I agree there are specific use cases that could use low latency and higher throughput, for sure.
So all of this stuff you list is happening NOW or will be very very soon, and is not possible over conventional fixed-line connections which have effectively unlimited bandwidth, speed, and very low latency? Sorry, I think you’ve fallen for the hype.
Maybe one day that stuff will be happening AND happening remote from any fixed connection, but right now AND for the foreseeable future, it isn’t.
If I had a 5G phone I can guarantee that stuff would not be happening from it. Not to mention the coverage issue which is going to take a very long time to resolve at anything approaching scale. And in particular the lack of significant coverage is going to delay the implementation of anything that will depend on (or, to put it another way, be enabled by) 5G’s speed until that coverage is in place.
We all need to get better at differentiating between the future and now.
It was Alan Kay who said, I believe, “The best way to predict the future is to invent it.”
The tension here is that the cellular carriers and the phone manufacturers are putting a lot of marketing effort behind 5G even though the real-world benefit to users is minimal at the moment.
I firmly believe that 5G will be a big deal, just as having high-speed broadband to the home made possible all sorts of things we had no clue we’d be able to do back in the modem days. When that will be remains unknown, but the more widespread the technology, the sooner new uses will become possible.
If I can download all four seasons of The Crown in 1-2 minutes, rather than almost forever like I would need to do now, I would be happy to shell out more money for 5G. I did have robotic surgery years ago, and though it was much faster and less invasive than traditional methods, it would have been accomplished a lot faster with 5G, and it would free up OR and medical personnel to help other patients. I thought I was very clear about the things I mentioned that are taking considerable time on LTE right now will benefit from happening in seconds or a very few minutes on 5G.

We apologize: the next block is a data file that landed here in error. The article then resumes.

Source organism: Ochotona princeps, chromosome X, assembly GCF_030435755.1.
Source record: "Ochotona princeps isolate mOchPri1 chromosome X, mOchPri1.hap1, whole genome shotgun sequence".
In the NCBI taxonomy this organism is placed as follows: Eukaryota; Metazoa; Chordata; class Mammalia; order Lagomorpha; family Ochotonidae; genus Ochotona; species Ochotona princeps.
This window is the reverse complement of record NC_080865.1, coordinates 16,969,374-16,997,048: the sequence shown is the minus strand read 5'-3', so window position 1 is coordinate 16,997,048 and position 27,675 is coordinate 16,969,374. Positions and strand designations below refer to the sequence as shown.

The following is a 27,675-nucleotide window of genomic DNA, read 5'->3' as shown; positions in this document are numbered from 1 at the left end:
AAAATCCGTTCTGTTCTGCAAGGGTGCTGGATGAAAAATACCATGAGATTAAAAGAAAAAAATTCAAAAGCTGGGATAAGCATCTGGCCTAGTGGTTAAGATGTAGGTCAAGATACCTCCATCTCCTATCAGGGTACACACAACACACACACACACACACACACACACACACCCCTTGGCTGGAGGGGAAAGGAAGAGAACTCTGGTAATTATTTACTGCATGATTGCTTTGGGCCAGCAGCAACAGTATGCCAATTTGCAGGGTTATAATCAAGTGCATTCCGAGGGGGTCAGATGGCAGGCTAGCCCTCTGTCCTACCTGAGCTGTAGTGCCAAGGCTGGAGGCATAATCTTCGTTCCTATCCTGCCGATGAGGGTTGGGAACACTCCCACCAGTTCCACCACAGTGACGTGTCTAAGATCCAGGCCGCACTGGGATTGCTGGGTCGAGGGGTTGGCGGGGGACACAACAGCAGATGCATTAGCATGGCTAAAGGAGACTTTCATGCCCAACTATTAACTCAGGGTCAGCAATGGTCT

Most of the big department stores invested lots of money to develop virtual fitting rooms; nobody used them because on the rare occasions they didn’t crash, they took forever to render and never rendered properly. No amount of tinkering could make them work properly because of latency issues. Years ago I had robotic surgery which took over an hour. If it could have been accomplished in less time, more patients could have been served in the OR, and I might have needed less anesthesia. And if traffic lights could respond dynamically in seconds to road conditions and traffic build ups, everyone would benefit from faster commutes, safety concerns as well as consuming less gasoline and electricity. Japan has started converting to 5G traffic lights last year, and they are leading in building out 5G systems. There’s a lengthy but very interesting report about the achievements and plans for the roll out here:
Right, but many things you’re describing are best served in most places with wired Ethernet and high-speed broadband, which offers consistent low-latency or can be tuned and predictably have it. 5G will be an improvement on latency over 4G, but it’s competing with high-speed wired service for that, not improving on it.
Now, in places in which wired infrastructure in the final mile is lacking or impossible, 5G deployments using “greenfield” approaches (meaning, wiring stuff for 5G from scratch instead of retrofitting buildings, streets, etc.) could be an advantage. There are certainly parts of cities all over the world where it would cost a fortune to put in high-speed wired service, and 5G—if sold for real home/work broadband purposes and not for limited mobile connectivity—is an improvement. But that’s a small subset of all potential homes and businesses served in places in which 5G will be deployed.